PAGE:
But cross-border immigration lawyer Henry Chang, a partner at Blaney McMurtry in Toronto, is skeptical, because it’s unclear how Canadian rights would be protected. “As you start looking more closely, it’s clear there isn’t a lot of opportunity to enforce any violation[s],” he says.
Excessive questioning by preclearance officers
The bill gives preclearance officers broad power to question a traveller bound for the U.S. — with no requirement that questions be reasonable or relevant. Therefore, travellers could be asked about their religion or drug-taking history, says Chang.
Currently, Canadians can opt out at any time during the process. If the new law takes effect, however, Canadian travellers will have to truthfully explain why they’re withdrawing applications for admission. The bill also authorizes officers to exercise reasonable force, which may include detaining travellers until they’ve answered questions to their satisfaction.
“Refusing to answer questions or walking away could result in a traveller being found to be non-compliant […] or obstructing a preclearance officer,” says Barbara Jo Caruso, vice-chair of the Canadian Bar Association’s immigration section, in an email.
And the bill could make such resistance or obstruction a criminal offence.
Removal of the unqualified right to withdraw could hurt all travellers, including business travellers, says Caruso. Currently, when a business traveller withdraws a request to enter the U.S. so that, for example, she can seek legal counsel on whether to get a work permit, the traveller avoids being denied entry, which could adversely impact any future application. The traveller can then return and make a fresh request, says Caruso. Under the new rules, that option wouldn’t be available.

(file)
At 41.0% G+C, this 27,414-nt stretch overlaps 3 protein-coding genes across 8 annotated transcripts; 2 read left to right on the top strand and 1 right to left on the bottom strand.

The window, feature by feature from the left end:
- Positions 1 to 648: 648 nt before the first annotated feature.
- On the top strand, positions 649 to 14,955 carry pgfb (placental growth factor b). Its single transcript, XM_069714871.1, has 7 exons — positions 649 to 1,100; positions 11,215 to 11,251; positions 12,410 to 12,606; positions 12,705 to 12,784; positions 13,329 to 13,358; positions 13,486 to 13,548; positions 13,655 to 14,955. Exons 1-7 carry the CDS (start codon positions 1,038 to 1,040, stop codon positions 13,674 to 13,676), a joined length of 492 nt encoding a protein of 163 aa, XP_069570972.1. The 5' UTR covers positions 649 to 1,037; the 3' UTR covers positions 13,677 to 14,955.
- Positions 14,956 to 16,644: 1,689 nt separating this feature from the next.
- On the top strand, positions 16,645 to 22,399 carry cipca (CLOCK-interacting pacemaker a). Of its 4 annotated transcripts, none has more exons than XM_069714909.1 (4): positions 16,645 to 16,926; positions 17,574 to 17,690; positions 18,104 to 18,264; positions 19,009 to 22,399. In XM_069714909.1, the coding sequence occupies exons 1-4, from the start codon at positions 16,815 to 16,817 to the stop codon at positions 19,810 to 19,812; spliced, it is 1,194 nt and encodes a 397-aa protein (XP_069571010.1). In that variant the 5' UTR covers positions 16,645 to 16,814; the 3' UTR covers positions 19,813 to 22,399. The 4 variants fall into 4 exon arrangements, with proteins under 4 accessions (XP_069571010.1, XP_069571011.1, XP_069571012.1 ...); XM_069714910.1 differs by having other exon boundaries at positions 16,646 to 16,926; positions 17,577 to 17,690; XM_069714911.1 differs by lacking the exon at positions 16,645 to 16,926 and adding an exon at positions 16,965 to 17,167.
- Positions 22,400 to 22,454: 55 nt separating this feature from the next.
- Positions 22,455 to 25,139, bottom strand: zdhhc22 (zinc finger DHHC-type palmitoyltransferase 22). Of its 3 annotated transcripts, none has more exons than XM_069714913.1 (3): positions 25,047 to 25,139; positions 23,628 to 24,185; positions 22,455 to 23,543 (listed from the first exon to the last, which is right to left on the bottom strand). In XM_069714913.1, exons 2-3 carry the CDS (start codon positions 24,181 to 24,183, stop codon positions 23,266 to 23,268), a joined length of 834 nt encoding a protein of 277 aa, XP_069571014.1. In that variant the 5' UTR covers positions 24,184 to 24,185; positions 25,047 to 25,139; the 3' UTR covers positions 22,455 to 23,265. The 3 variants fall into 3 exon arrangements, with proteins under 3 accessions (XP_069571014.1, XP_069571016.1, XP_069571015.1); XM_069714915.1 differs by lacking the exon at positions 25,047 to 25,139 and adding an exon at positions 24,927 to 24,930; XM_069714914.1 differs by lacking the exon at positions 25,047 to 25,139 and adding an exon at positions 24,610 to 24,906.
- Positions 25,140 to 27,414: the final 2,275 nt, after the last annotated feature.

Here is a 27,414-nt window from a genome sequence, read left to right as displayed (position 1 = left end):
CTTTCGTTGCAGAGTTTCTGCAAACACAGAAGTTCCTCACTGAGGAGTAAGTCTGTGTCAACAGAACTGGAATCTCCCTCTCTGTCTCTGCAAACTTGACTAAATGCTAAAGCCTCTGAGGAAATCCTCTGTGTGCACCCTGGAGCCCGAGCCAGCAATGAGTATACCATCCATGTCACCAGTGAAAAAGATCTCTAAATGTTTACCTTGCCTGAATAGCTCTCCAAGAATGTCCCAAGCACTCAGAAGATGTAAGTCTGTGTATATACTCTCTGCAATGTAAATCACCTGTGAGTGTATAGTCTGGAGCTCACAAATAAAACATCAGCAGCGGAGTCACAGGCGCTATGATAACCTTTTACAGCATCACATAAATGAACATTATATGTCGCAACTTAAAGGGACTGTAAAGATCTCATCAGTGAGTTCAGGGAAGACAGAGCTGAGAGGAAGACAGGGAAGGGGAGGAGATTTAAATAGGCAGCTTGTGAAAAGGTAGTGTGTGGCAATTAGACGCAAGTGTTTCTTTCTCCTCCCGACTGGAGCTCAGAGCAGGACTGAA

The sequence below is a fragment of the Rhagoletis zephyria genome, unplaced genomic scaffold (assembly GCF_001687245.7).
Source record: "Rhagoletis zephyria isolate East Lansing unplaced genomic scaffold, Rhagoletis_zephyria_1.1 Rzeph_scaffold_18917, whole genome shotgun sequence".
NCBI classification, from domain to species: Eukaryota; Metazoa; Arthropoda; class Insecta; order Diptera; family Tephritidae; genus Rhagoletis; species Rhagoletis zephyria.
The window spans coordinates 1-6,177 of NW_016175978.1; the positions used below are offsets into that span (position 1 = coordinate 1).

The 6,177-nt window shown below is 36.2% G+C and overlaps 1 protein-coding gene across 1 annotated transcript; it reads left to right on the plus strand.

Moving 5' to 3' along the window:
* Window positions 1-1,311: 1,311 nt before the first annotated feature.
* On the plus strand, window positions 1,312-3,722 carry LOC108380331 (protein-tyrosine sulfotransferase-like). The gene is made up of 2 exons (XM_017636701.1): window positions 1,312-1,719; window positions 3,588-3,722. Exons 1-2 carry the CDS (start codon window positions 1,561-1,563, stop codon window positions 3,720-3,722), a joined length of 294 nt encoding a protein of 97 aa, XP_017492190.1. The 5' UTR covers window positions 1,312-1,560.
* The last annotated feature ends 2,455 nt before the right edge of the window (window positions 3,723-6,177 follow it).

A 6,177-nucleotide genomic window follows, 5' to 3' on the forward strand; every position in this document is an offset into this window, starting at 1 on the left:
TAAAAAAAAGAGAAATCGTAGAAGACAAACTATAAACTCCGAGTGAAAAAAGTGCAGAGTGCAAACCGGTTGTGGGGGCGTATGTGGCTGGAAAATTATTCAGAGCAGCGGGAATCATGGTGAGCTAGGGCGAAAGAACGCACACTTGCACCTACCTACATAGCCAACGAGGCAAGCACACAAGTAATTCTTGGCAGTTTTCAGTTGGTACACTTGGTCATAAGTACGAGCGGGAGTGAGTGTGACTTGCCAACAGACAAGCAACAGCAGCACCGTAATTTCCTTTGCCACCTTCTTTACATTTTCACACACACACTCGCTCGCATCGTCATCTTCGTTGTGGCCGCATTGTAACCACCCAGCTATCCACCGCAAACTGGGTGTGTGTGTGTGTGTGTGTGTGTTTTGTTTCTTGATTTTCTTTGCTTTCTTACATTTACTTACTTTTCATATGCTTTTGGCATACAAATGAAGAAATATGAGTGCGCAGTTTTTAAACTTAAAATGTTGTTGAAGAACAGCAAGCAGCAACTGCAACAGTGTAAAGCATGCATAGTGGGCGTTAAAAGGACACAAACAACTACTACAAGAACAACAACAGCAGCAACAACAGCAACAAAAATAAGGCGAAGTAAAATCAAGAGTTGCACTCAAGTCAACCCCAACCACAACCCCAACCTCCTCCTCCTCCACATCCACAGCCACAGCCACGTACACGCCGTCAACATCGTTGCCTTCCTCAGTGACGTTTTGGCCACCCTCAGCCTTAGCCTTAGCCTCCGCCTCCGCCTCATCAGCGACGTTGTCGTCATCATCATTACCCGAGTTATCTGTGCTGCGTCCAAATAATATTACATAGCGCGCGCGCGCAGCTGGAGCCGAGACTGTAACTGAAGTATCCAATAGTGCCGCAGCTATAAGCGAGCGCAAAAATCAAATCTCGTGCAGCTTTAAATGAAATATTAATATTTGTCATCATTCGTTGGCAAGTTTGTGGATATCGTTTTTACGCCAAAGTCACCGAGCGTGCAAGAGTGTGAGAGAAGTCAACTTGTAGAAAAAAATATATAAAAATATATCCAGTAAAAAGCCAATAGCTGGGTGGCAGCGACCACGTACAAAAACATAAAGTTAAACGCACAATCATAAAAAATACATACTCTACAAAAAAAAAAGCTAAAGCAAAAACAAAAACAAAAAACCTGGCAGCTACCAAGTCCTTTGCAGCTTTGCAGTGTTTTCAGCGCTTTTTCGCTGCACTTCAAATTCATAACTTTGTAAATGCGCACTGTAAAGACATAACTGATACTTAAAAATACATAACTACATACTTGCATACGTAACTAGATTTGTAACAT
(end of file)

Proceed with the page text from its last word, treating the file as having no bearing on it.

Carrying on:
Potential loss of electronic devices and NEXUS cards
Bill C-23 doesn’t address the issue of U.S. CBP officers examining travellers’ electronic devices or accessing passwords. And Canada’s existing law remains murky in this regard.
Nonetheless, CBSA policy states that personal device exams should be conducted only if there are grounds or indications that “evidence of contraventions may be found on the digital device or media,” says the privacy commissioner’s website.
Caruso notes that once the new preclearance rules take effect, U.S. CBP officers won’t be required to return goods seized and detained in the preclearance area, even if no contravention occurred. U.S. CBP officers could destroy seized laptops or personal devices, and there won’t be a way to request the items be returned, she says. As such, business travellers should avoid travelling with confidential client information.
Caruso also notes the bill is silent on the seizure or cancellation of NEXUS cards, so there’s no provision to review a decision to revoke NEXUS.
When advising business travellers specifically, Caruso recommends preparation. “Know where you are going, who you will be meeting with, for how long and for what purpose. Carry a letter from your employer confirming these details so you can present the letter if you are challenged about your verbal declaration.”
Caruso suggests seeking legal advice in advance if travellers are unsure about admissibility or whether they require work permits. “Understand that more data with respect to travel history is being maintained and shared between governments, so inaccuracy in answers could lead to concerns over credibility and ultimately result in denial of entry. Also, […] a misrepresentation can result in a five-year ban to enter either country.”